• Colors have no special meaning and are determined in an arbitrary order from “warm” tones. Flame graphs [literally "flame graphics"; approx. translator] are called so because they show the “hottest” places in the application code.

Previously, node.js flame graphs could only be used on systems with DTrace together with jstack () from Dave Pacheco. However, the Google V8 team recently added perf_events support to the V8 engine, which allows you to profile JavaScript on Linux. In this article, Brendan described the use of a new feature that appeared in node.js 0.11.13 to create flame graphs on Linux.


By this link you can see the original interactive flame graph of our application in SVG.

Immediately you can note the incredibly large stacks in the application (Y axis). It is also obvious that they take a lot of time (X axis). On closer inspection, it turns out that these stack frames are full of function references route.handleand route.handle.nextfromExpress .

We found two interesting points 1 in the Express source code :
  • Route handlers for all paths are stored in one global array
  • Express recursively iterates and calls all the handlers until it finds a suitable route

A global array is not the most suitable data structure in this case, since in order to find a route, on average, O (n) operations are required . It is not clear why the Express developers decided not to use a permanent data structure, for example, a hash table for storing handlers. The situation is aggravated by the fact that the array is bypassed recursively. This explains why we saw such high stacks in flame graphs. It is also interesting that Express allows you to set multiple handlers for one route.

[a, b, c, c, c, c, d, e, f, g, h]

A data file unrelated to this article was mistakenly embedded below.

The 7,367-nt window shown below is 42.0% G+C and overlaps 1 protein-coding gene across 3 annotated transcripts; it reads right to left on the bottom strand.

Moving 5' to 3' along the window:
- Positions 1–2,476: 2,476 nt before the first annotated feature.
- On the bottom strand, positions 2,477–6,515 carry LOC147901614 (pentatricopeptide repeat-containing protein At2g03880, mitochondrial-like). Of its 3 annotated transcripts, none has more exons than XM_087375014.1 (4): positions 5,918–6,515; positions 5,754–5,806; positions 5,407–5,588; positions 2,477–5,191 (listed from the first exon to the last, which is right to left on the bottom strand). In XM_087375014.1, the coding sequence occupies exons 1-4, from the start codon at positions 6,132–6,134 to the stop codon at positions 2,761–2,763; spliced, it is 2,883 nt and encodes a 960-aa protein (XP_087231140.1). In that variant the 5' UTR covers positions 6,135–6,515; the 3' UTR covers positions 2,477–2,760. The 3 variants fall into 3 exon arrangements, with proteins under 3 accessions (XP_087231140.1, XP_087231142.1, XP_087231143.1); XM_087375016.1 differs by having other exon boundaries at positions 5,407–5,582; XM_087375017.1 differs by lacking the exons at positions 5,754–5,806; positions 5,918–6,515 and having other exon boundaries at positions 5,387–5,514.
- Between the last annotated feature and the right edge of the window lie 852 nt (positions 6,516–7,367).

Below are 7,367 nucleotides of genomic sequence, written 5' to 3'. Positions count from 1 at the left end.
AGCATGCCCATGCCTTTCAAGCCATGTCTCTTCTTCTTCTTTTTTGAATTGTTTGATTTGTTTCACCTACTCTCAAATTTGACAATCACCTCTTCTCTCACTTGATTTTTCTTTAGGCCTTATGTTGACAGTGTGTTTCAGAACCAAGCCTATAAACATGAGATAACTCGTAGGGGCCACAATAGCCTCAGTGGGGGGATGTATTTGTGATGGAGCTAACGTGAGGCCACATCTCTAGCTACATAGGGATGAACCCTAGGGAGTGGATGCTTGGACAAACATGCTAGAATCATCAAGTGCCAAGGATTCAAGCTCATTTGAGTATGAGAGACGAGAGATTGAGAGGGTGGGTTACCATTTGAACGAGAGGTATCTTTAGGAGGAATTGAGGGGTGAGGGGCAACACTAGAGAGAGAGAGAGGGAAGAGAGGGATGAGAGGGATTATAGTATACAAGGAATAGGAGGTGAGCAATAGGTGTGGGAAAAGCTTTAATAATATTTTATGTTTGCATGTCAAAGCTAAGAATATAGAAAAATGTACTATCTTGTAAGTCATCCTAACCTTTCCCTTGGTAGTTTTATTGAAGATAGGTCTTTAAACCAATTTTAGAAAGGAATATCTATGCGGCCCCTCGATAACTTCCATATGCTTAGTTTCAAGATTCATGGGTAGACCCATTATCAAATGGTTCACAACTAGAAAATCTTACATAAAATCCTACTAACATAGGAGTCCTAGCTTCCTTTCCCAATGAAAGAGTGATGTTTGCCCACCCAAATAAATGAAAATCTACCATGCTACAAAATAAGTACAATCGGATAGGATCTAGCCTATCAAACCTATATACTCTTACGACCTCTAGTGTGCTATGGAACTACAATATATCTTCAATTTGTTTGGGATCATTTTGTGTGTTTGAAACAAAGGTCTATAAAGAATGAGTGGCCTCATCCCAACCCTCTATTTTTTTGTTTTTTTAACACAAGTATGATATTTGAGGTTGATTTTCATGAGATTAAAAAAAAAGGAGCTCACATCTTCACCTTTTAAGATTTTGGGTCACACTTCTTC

In this case, the search for the route cwould be stopped when the first suitable handler was found (position 2 in the array). However, in order to find the route handler d(position 6 in the array), it would be necessary to spend extra time on calling several instances c. We tested this with a simple Express application:

var express = require('express');
var app = express();
app.get('/foo', function (req, res) {
// добавляем еще один обработчик на тот же маршрут
app.get('/foo', function (req, res) {
console.log('stack', app._router.stack);

After starting the application displays these handlers:

stack [ { keys: [], regexp: /^\/?(?=/|$)/i, handle: [Function: query] },
 { keys: [],
   regexp: /^\/?(?=/|$)/i,
   handle: [Function: expressInit] },
 { keys: [],
   regexp: /^\/foo\/?$/i,
   handle: [Function],
   route: { path: '/foo', stack: [Object], methods: [Object] } },
 { keys: [],
   regexp: /^\/foo\/?$/i,
   handle: [Function],
   route: { path: '/foo', stack: [Object], methods: [Object] } } ]

Note that there are two identical handlers for the route /foo. It would be nice if Express would throw an error every time when one route has several handlers.

Now our assumption was that delays occurred due to the constant increase in the array with handlers. Most likely, handlers were duplicated somewhere in our code. We added additional logging, which displayed an array of request handlers, and noticed that it was growing at 10 elements per hour. These handlers were identical to each other, as in the example above.